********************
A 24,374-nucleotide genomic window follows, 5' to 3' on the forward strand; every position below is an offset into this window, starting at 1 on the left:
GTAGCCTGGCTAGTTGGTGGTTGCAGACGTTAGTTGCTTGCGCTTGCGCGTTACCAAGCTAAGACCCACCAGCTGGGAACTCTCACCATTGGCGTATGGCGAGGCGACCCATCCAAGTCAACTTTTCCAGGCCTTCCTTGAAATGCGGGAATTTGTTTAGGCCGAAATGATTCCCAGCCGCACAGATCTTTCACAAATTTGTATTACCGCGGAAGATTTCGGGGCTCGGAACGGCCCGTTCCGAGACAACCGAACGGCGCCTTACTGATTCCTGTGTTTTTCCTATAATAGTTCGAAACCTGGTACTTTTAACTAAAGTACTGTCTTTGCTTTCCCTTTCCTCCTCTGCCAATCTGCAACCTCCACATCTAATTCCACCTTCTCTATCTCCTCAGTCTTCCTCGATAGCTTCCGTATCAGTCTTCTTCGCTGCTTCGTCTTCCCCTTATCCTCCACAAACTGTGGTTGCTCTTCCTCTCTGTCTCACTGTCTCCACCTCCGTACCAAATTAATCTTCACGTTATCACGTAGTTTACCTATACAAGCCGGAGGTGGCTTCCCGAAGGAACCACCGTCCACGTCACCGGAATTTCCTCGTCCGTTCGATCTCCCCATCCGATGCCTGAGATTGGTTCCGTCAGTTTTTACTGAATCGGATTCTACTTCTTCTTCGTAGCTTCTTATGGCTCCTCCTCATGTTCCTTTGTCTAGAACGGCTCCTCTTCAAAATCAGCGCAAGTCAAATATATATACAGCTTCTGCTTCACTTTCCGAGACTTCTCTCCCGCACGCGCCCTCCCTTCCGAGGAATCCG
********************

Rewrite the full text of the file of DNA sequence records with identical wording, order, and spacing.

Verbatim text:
A 24,374-nucleotide genomic window follows, 5' to 3' on the forward strand; every position below is an offset into this window, starting at 1 on the left:
GTAGCCTGGCTAGTTGGTGGTTGCAGACGTTAGTTGCTTGCGCTTGCGCGTTACCAAGCTAAGACCCACCAGCTGGGAACTCTCACCATTGGCGTATGGCGAGGCGACCCATCCAAGTCAACTTTTCCAGGCCTTCCTTGAAATGCGGGAATTTGTTTAGGCCGAAATGATTCCCAGCCGCACAGATCTTTCACAAATTTGTATTACCGCGGAAGATTTCGGGGCTCGGAACGGCCCGTTCCGAGACAACCGAACGGCGCCTTACTGATTCCTGTGTTTTTCCTATAATAGTTCGAAACCTGGTACTTTTAACTAAAGTACTGTCTTTGCTTTCCCTTTCCTCCTCTGCCAATCTGCAACCTCCACATCTAATTCCACCTTCTCTATCTCCTCAGTCTTCCTCGATAGCTTCCGTATCAGTCTTCTTCGCTGCTTCGTCTTCCCCTTATCCTCCACAAACTGTGGTTGCTCTTCCTCTCTGTCTCACTGTCTCCACCTCCGTACCAAATTAATCTTCACGTTATCACGTAGTTTACCTATACAAGCCGGAGGTGGCTTCCCGAAGGAACCACCGTCCACGTCACCGGAATTTCCTCGTCCGTTCGATCTCCCCATCCGATGCCTGAGATTGGTTCCGTCAGTTTTTACTGAATCGGATTCTACTTCTTCTTCGTAGCTTCTTATGGCTCCTCCTCATGTTCCTTTGTCTAGAACGGCTCCTCTTCAAAATCAGCGCAAGTCAAATATATATACAGCTTCTGCTTCACTTTCCGAGACTTCTCTCCCGCACGCGCCCTCCCTTCCGAGGAATCCG